I wasn’t able to attend the Ustream session on Friday – so I’ve just listened to the recording. These sessions are really valuable in providing an overview of the week and Dave Cormier does a great job in hosting them.
The session started with Stephen talking about his view of what this course is offering. ‘This is not an instructor led course. The point is that people learn to manage their own learning.’ Dave doesn’t disagree with this and neither do I – but Dave follows this up by asking – ‘At what point does this mean, just go to the internet to learn?’ This was a good question.
Stephen answers that this obviously is a course (more than just going to the internet to learn)- but not the sort of course that many of us are used to. It’s very easy to see the structure – and Stephen was able to point this out very clearly when talking about The Daily, Moodle, the wiki, the readings and so on. I don’t think either Stephen or George need to justify the structure. It’s very obvious. Stephen pointed out that it ‘s also a course because the University of Mannitoba says its a course with associated accreditation and assessement criteria.
I think that possibly some people’s problems have not been with the structure, but with understanding the norms. Stephen feels that we have a culture of learned helplessness, where many expect to be led to the learning and told what the learning is. I don’t think that people necessarily want to be led. What is most important is finding the conversations and feeling connected. For me this has been particularly difficult on this course and I think its because I didn’t understand the norms quickly enough. I am used to traditional online courses with a facilitator, and to online communities with community leaders and mentors. I have for a long time known that I can find out whatever I need to know from the internet. I suppose what is new for me, is the degree of autonomy that is offered by this course – not just offered, but expected. This is a norm on this course which I have needed to understand.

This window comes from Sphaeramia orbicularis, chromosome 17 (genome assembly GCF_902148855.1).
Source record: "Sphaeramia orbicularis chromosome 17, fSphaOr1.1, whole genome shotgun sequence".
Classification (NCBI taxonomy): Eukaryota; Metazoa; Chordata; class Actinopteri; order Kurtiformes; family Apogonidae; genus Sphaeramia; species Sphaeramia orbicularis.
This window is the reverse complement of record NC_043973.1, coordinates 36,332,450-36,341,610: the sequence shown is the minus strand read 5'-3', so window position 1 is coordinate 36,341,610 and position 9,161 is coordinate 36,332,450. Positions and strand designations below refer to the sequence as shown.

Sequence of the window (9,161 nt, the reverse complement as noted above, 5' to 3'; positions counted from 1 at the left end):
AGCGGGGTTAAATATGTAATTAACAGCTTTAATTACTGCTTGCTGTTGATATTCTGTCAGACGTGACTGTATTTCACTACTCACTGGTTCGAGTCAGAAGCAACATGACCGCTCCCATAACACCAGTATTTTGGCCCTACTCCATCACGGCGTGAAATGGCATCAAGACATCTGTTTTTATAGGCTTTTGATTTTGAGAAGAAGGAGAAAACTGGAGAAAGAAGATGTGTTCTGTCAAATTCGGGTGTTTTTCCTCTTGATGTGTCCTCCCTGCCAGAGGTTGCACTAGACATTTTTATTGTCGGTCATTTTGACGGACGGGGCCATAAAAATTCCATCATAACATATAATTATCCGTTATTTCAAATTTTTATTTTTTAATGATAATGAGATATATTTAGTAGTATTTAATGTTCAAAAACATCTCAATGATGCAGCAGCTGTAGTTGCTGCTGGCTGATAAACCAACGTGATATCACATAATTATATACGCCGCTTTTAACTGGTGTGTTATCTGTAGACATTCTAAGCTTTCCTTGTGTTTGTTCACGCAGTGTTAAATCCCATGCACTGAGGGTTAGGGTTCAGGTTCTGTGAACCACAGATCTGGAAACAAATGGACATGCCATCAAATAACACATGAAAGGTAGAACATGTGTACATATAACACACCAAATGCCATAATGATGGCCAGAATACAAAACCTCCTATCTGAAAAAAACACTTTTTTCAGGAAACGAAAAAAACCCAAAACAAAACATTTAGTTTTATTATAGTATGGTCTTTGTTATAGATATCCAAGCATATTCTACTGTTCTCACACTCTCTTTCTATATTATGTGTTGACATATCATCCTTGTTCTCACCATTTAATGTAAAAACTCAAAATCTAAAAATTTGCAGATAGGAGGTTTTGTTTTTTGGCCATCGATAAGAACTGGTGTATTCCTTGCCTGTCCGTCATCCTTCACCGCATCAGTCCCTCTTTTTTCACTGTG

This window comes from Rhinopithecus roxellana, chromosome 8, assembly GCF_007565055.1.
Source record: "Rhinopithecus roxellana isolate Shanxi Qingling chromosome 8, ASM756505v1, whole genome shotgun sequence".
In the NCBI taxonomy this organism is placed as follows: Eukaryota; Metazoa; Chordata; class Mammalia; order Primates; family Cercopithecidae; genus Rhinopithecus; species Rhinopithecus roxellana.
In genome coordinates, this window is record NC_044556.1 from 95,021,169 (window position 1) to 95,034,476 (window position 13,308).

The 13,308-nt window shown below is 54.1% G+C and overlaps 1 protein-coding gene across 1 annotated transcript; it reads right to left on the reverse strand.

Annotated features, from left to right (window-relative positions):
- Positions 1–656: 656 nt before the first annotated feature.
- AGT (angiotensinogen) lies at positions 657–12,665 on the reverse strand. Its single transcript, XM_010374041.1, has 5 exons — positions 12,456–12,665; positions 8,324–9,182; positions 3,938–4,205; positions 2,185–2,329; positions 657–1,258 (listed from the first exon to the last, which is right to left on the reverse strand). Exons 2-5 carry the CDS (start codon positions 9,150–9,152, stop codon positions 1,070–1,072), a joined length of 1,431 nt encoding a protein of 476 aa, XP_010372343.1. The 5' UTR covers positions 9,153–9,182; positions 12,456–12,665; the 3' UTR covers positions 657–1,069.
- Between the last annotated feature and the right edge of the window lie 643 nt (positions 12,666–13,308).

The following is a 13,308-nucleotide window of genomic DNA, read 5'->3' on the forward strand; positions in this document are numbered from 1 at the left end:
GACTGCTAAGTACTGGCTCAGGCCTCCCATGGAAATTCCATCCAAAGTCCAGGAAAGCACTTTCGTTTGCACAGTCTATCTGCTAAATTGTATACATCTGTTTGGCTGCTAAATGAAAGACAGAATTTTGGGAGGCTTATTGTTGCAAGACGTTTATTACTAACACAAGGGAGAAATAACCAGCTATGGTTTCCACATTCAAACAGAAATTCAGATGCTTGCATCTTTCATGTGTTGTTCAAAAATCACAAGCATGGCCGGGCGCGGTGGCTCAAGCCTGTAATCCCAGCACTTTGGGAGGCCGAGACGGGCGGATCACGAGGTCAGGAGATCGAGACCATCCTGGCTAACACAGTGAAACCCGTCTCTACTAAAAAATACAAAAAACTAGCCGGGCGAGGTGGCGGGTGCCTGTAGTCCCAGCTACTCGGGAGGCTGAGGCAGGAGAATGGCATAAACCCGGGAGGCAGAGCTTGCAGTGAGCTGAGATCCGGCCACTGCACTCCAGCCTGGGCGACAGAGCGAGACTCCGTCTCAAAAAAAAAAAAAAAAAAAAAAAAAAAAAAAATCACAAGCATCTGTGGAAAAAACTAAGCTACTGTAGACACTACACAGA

Understanding norms is a critical part of the learning experience. It’s interesting that one of the norms here is that you would have an understanding of the norms associated with open courses before starting the course. Isn’t this a bit of a tall order, given that the whole concept of open courses is new?
Thinking aloud again. If these posts are coming across as criticisms, I’m sorry – they are not intended to be. I am fascinated by how this amazing course is working – what makes it successful, where people are struggling and so on. By the end of the course, I hope to be clear in my own mind about how education in the future might change and how I might change my existing practice.